Database Fun

It may not sound like much of an accomplishment to those people out there with database experience, but I’m well on my way to hooking up the web frontend, Python heavy-lifting and application server (WebKit), and the sweet MySQL database backend. I’ve got all the pieces working and talking to each other, playing nicely, etc. Now the only things left to do are to create the production tables, populate them with current data, and re-write some of the Python data manipulation code that’s pulled from WebKit.

And this is just one of the many reasons that Python rules: query the LDAP server, get all contacts, write tab-delimited line for each in a huge text file, then call the “load data local infile” through the MySQLdb module… all in one handy-dandy little method. It’s fuckin’ brilliant.

On the down side, I couldn’t get Webware’s “MiddleKit” component to work properly. But, that’s probably for the best; I really should learn the ins and outs of SQL. Also, no mail client integration with the MySQL contacts database, which is blindingly fast compared to the shoddy OpenLDAP installation we’ve currently got running. That mail client thing is sure to be a sticking point… I may have to learn how to construct schema and install/upgrade the goddamned LDAP server after all.

People at work can be so whiny sometimes.

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3 thoughts on “Database Fun

  1. You could do all that in one method in any language.

    Perl advocates will claim it can be done in one /line/, but don’t listen to them.

    Why bother with the tab file step? Why not just build up a data structure and blat it into the DB directly? In other words:

    schema_list = read_ldap(stuff_you_want)
    while(schema_list) {
    insert into my_db values (foo, bar, baz, quuz)
    }

    Opening files via a long-lived Web server process should be a no-no.

  2. that schema_list should probably be an array of pointers to the info from each read (since there’s a lot of stuff in each read, right? ) And pardon that pun.

    Sorry for any confusion.

    [bitter mode=on]
    I thought the reason I didn’t interview there was there was someone who worked there who was supposed to deal with these kinds of issues.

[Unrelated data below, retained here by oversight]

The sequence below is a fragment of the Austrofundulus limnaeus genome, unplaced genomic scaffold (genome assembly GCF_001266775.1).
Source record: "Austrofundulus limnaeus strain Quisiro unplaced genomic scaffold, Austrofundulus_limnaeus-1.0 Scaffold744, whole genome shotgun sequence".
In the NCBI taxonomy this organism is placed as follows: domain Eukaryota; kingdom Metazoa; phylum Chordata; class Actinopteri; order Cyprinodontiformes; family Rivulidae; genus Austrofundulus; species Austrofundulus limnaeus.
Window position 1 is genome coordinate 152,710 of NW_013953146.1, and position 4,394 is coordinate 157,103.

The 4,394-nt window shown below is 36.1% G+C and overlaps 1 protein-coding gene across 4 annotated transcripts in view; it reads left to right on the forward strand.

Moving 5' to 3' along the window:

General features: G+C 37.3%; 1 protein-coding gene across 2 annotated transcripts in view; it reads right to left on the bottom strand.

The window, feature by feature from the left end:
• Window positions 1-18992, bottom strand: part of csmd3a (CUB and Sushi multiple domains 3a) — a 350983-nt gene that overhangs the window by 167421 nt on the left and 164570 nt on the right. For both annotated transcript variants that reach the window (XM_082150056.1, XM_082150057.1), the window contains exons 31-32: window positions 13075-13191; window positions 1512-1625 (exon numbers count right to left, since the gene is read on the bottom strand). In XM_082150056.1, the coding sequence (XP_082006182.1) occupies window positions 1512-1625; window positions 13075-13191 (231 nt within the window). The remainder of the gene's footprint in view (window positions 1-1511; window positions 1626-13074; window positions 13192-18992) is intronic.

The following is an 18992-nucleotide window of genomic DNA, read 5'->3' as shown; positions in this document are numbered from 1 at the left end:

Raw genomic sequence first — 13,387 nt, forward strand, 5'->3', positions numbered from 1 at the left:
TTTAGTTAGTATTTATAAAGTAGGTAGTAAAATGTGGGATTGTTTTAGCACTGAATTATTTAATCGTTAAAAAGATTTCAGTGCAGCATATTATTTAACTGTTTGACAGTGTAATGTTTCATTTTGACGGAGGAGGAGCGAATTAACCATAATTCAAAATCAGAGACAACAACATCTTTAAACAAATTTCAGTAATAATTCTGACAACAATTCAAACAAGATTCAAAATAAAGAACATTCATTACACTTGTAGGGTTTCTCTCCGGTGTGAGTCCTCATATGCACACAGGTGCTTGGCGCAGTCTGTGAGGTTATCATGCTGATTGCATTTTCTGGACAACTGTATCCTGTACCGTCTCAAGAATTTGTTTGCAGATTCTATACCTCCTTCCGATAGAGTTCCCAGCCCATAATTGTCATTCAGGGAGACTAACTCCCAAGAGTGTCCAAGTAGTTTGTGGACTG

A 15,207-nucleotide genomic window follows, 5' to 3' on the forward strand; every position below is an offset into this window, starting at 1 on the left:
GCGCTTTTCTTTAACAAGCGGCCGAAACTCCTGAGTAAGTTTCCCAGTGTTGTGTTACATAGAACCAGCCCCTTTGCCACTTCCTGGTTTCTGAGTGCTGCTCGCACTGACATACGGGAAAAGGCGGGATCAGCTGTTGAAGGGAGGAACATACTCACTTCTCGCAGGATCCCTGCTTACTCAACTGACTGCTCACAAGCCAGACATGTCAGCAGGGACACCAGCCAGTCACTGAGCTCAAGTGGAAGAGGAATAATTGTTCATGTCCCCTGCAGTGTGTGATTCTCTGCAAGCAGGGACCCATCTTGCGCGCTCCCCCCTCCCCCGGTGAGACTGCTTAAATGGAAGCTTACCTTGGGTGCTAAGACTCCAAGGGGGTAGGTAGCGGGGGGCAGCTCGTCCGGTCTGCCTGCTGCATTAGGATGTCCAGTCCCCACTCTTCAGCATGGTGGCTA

[bitter mode=off]

  3. The Python interface to the LDAP server returns a data structure (dictionary) based on the schema. Inserting a row into the table requires you to put the data in the proper order anyway (gotta call record[specific_key] to get it), so why bother with the “cursor.execute(”’insert into contacts values (tons of shit in order)”'” for 2000 records when you can iterate over every record, simply pick out the desired pieces, ‘\t’.join(pieces) + ‘\n’ and write them all to the text file? That takes about 2 seconds. Then it’s just the “load data local infile” at the mysql prompt. That takes about 0.02 seconds.

    Plus, it’s easier to verify the structure/order of the text file before slamming it into the table. Otherwise, you’re blindly doing inserts, and if something is ugly, it’ll only tell you that there were warnings after the fact without actually telling you what they were. Sure, it’s just testing/proof of concept right now, but why risk throwing in unusable crap, especially when the same script is going to populate the production table?

    All of it done on the filesystem, no long running web process involved today. Populate the database thusly, and the web process will open/close a database connection only when necessary (i.e., not cached), and not a file.

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